Today marks the twenty-seventh anniversary of the first meeting and jam session of the Flying Bohemians. Who is this band, you ask? It was/is a trio of myself and my high school buddies Chris and Nathane.
The idea to start a band came to me in early 1988, most likely late February. I’d bought my first bass a few months earlier, a headstock-less Arbor Stiletto (the tuning pegs were at the other end), and after teaching myself the basics, I was itching to get something started. I floated the idea to some high school friends, and Chris and Nathane were the two that responded. We decided to meet up after April vacation and test out what we had. Names were bandied about, and we settled on Chris’ suggestion, as it seemed to fit our nerdy misfit style.
The three of us had been close friends for at least a year or so at that point, having been a part of a larger circle of friends, so I already knew we’d get along just fine. Our abilities were wildly varying — I had the theory and a bit of the knowledge, but not much of the practice, Chris had a decent knowledge of guitar playing, and Nathane was the virtuoso, complete with the best amp and effects. All three of us were writers, though, so we were on the same page as far as songwriting went.
The first session was very much like any initial jam session I’ve been in — it’s less about kicking out a solid song from the beginning, and more about testing each other out, listening to see what the other person can bring to the table. My keyboard work was pathetic, but my bass playing was infinitely better. Nathane was prone to throwing a few metal screeches in there, but he also came up with some pretty neat melodies as well. Chris was a natural at picking up counter-melodies and coming up with lyrics on the fly. There was a lot of noise, but by the end of that Friday afternoon, we had two complete songs committed to tape: a simple round-like track called “The Mellow Song”, and the ridiculous “Green Coffee!!!”.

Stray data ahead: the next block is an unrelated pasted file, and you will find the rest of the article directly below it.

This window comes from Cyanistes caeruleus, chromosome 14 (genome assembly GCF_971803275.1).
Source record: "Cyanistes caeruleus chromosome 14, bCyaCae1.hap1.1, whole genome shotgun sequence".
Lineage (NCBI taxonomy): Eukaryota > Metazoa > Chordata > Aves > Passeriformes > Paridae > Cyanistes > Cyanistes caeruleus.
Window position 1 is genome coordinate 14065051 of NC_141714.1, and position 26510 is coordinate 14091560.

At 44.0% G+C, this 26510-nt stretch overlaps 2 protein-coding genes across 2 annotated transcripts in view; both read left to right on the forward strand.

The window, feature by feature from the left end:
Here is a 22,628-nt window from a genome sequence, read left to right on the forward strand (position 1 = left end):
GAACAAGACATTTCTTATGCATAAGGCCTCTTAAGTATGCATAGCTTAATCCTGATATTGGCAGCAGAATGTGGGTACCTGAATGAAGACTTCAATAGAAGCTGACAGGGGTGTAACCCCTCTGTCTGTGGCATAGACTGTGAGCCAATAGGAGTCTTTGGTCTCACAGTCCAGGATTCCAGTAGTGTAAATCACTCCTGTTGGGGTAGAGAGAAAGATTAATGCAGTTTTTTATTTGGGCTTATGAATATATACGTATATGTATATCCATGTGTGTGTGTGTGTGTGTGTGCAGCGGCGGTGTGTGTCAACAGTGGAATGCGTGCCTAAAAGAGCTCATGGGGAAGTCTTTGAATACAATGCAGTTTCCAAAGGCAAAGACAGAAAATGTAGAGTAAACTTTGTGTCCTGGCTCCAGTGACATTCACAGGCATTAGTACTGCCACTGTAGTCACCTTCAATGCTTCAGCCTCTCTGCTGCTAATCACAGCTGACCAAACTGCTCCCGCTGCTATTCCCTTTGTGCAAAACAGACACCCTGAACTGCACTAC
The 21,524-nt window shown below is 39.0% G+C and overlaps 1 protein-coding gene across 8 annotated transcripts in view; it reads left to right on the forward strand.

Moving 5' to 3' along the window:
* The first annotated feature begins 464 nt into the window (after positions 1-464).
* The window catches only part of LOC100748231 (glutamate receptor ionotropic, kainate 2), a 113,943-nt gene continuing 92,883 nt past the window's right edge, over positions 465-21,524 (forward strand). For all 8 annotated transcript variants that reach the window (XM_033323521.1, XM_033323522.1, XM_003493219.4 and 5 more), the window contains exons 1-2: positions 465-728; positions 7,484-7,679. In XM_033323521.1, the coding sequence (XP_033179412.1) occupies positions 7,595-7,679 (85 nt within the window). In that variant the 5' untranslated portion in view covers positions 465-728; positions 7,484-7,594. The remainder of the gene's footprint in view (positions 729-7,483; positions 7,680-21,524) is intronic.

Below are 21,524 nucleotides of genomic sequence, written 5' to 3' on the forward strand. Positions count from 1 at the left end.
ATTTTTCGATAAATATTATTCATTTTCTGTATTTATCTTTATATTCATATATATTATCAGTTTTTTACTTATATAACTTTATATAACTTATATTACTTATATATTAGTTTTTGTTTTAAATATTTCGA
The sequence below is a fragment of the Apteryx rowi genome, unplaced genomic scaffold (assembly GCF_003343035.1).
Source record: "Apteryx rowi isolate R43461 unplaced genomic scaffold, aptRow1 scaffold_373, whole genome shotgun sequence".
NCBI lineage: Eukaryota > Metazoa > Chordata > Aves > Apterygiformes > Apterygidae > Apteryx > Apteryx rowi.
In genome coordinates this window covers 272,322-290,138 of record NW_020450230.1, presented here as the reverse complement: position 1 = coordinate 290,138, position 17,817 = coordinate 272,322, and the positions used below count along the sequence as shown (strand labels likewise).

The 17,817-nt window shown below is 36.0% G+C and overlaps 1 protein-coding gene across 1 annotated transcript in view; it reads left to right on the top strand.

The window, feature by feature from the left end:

We met up when we could over the next year and a half, in between school and jobs and laid out at least twenty or so solid songs we were proud of. As Chris and Nathane were a year ahead of me and heading off to post-high school life, all told we probably met up maybe about fifteen times between that initial jam and the last original trio meeting in November of 1989. Nearly all the jams were committed to tape using the trusty Jonzbox, although sadly many of those have now gone missing. On the other hand I was able to retain the complete and solid songs we recorded, and they are now safely on mp3. Chris and I would meet up a few more times in the early 90s and record more songs, but by 1994 it had pretty much become my solo project.
I call TFB a ‘bedroom band’ rather than a garage band, as our jams mostly took place in someone’s bedroom after school or on the weekend. We weren’t a loud band, but that was more due to the fact that we didn’t boost the volume all that high when we played…we were as lo-fi as you could get, and we had to ensure we weren’t blasting our families away either. But we were okay with that, as it lent to our unique sound. We did jam in my parents’ garage a few times, though that was always an issue if it got cold, or if the crickets decided to come out and join in. There’s a solid version of Chris’ song “Temptation” out there that I’m quite proud of, except that there’s a cricket-chirp throughout the entire recording.
There’s also the fact that the three of us were heavily influenced by college radio, and you can definitely hear it in our songs. We gravitated to many of our favorite bands of the time: The Cure, Love and Rockets, the Smiths, REM, Cocteau Twins, Joy Division, and The Sisters of Mercy. A few of our songs, like “Night Pt 1”, are loud and pulsing (and most likely inspired by “This Corrosion”), while others like “Epitaph” and “Look at the Blank Sunlight” are soft, ambient instrumentals that would fit nicely on late 80s college radio.
I recorded a few solo sessions between 1993 and 1995, the last done on a rainy day off while I was living in Allston MA; it’s all instrumental and varies in style, but it’s mostly experimental and meandering. The last Bohemian recording was a joke song Chris and I did at his house after a gaming night called “(I Can Do) Math in My Head” in early 2001. By that time I was jamming with a few buddies from my Yankee Candle job under the name of jeb! (Jon Eric Bruce), and our sound was less ‘college rock’ and more ‘modern rock’. Those sessions would also be taped and ripped to mp3 for posterity as well.
I chose to finally retire the TFB moniker last year to start a new music venture, Drunken Owl. [Thank my wife for that moniker!] Now that my schedule has opened up again, I plan on recording future songs and snippets — this time straight to my PC — and see what comes of it. I’ve got more guitars and a lot more years of practice under my belt, so this is going to be a new sound for me. I’m curious as to how it’ll come out.
Still…I’m still thankful that, twenty-seven years ago, I was able to kickstart this whole music playing thing as part of my life.